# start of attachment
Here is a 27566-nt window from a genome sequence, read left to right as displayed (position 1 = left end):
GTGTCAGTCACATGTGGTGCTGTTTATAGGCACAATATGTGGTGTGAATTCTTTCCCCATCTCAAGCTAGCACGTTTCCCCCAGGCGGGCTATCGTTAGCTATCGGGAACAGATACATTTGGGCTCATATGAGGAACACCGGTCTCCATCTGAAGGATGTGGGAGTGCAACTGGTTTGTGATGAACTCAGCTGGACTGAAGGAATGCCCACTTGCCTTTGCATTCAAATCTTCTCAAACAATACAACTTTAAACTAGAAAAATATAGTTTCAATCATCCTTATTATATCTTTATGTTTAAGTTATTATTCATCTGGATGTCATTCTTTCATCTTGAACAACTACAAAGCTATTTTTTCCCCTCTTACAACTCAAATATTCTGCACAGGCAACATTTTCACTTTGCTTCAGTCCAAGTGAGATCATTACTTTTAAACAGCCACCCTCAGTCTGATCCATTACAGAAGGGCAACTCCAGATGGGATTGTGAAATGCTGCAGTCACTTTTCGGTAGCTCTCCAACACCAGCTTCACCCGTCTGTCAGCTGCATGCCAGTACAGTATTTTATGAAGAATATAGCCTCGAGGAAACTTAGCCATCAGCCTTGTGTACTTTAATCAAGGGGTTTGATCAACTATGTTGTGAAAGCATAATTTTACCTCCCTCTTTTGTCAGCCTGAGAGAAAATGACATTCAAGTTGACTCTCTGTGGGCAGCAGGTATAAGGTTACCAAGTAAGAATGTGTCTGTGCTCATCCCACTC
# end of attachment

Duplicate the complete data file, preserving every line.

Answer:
Here is a 27566-nt window from a genome sequence, read left to right as displayed (position 1 = left end):
GTGTCAGTCACATGTGGTGCTGTTTATAGGCACAATATGTGGTGTGAATTCTTTCCCCATCTCAAGCTAGCACGTTTCCCCCAGGCGGGCTATCGTTAGCTATCGGGAACAGATACATTTGGGCTCATATGAGGAACACCGGTCTCCATCTGAAGGATGTGGGAGTGCAACTGGTTTGTGATGAACTCAGCTGGACTGAAGGAATGCCCACTTGCCTTTGCATTCAAATCTTCTCAAACAATACAACTTTAAACTAGAAAAATATAGTTTCAATCATCCTTATTATATCTTTATGTTTAAGTTATTATTCATCTGGATGTCATTCTTTCATCTTGAACAACTACAAAGCTATTTTTTCCCCTCTTACAACTCAAATATTCTGCACAGGCAACATTTTCACTTTGCTTCAGTCCAAGTGAGATCATTACTTTTAAACAGCCACCCTCAGTCTGATCCATTACAGAAGGGCAACTCCAGATGGGATTGTGAAATGCTGCAGTCACTTTTCGGTAGCTCTCCAACACCAGCTTCACCCGTCTGTCAGCTGCATGCCAGTACAGTATTTTATGAAGAATATAGCCTCGAGGAAACTTAGCCATCAGCCTTGTGTACTTTAATCAAGGGGTTTGATCAACTATGTTGTGAAAGCATAATTTTACCTCCCTCTTTTGTCAGCCTGAGAGAAAATGACATTCAAGTTGACTCTCTGTGGGCAGCAGGTATAAGGTTACCAAGTAAGAATGTGTCTGTGCTCATCCCACTC